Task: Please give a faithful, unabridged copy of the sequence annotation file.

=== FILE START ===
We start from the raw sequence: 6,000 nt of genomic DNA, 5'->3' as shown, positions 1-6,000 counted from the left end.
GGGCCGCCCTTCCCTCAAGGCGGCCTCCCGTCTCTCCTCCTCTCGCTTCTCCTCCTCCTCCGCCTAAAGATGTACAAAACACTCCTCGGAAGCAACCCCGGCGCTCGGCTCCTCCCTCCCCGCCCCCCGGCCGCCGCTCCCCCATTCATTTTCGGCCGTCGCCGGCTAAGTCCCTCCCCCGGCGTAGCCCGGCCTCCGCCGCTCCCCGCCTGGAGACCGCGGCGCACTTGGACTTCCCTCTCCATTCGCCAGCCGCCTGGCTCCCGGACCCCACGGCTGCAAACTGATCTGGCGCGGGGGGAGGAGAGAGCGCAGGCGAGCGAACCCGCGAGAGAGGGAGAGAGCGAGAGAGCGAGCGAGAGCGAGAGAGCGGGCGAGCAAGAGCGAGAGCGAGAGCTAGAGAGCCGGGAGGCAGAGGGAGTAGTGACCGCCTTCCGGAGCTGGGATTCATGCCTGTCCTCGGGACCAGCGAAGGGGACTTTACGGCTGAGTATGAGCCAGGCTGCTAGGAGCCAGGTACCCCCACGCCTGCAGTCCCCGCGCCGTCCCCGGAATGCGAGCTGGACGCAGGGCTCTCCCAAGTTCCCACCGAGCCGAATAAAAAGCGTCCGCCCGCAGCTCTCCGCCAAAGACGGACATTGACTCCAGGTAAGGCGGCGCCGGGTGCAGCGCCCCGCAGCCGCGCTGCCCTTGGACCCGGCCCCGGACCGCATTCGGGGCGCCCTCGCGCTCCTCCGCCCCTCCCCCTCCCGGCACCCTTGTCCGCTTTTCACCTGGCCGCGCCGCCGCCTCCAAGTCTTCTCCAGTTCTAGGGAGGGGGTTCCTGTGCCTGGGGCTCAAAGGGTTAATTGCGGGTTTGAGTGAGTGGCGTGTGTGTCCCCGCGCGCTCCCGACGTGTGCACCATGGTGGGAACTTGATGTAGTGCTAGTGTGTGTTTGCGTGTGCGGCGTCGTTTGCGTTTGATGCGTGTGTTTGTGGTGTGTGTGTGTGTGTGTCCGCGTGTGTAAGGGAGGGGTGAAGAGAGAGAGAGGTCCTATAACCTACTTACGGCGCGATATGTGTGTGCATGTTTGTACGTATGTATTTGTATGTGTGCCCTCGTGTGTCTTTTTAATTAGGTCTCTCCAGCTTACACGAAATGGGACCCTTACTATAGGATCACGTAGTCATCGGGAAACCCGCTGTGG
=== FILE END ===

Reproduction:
We start from the raw sequence: 6,000 nt of genomic DNA, 5'->3' as shown, positions 1-6,000 counted from the left end.
GGGCCGCCCTTCCCTCAAGGCGGCCTCCCGTCTCTCCTCCTCTCGCTTCTCCTCCTCCTCCGCCTAAAGATGTACAAAACACTCCTCGGAAGCAACCCCGGCGCTCGGCTCCTCCCTCCCCGCCCCCCGGCCGCCGCTCCCCCATTCATTTTCGGCCGTCGCCGGCTAAGTCCCTCCCCCGGCGTAGCCCGGCCTCCGCCGCTCCCCGCCTGGAGACCGCGGCGCACTTGGACTTCCCTCTCCATTCGCCAGCCGCCTGGCTCCCGGACCCCACGGCTGCAAACTGATCTGGCGCGGGGGGAGGAGAGAGCGCAGGCGAGCGAACCCGCGAGAGAGGGAGAGAGCGAGAGAGCGAGCGAGAGCGAGAGAGCGGGCGAGCAAGAGCGAGAGCGAGAGCTAGAGAGCCGGGAGGCAGAGGGAGTAGTGACCGCCTTCCGGAGCTGGGATTCATGCCTGTCCTCGGGACCAGCGAAGGGGACTTTACGGCTGAGTATGAGCCAGGCTGCTAGGAGCCAGGTACCCCCACGCCTGCAGTCCCCGCGCCGTCCCCGGAATGCGAGCTGGACGCAGGGCTCTCCCAAGTTCCCACCGAGCCGAATAAAAAGCGTCCGCCCGCAGCTCTCCGCCAAAGACGGACATTGACTCCAGGTAAGGCGGCGCCGGGTGCAGCGCCCCGCAGCCGCGCTGCCCTTGGACCCGGCCCCGGACCGCATTCGGGGCGCCCTCGCGCTCCTCCGCCCCTCCCCCTCCCGGCACCCTTGTCCGCTTTTCACCTGGCCGCGCCGCCGCCTCCAAGTCTTCTCCAGTTCTAGGGAGGGGGTTCCTGTGCCTGGGGCTCAAAGGGTTAATTGCGGGTTTGAGTGAGTGGCGTGTGTGTCCCCGCGCGCTCCCGACGTGTGCACCATGGTGGGAACTTGATGTAGTGCTAGTGTGTGTTTGCGTGTGCGGCGTCGTTTGCGTTTGATGCGTGTGTTTGTGGTGTGTGTGTGTGTGTGTCCGCGTGTGTAAGGGAGGGGTGAAGAGAGAGAGAGGTCCTATAACCTACTTACGGCGCGATATGTGTGTGCATGTTTGTACGTATGTATTTGTATGTGTGCCCTCGTGTGTCTTTTTAATTAGGTCTCTCCAGCTTACACGAAATGGGACCCTTACTATAGGATCACGTAGTCATCGGGAAACCCGCTGTGG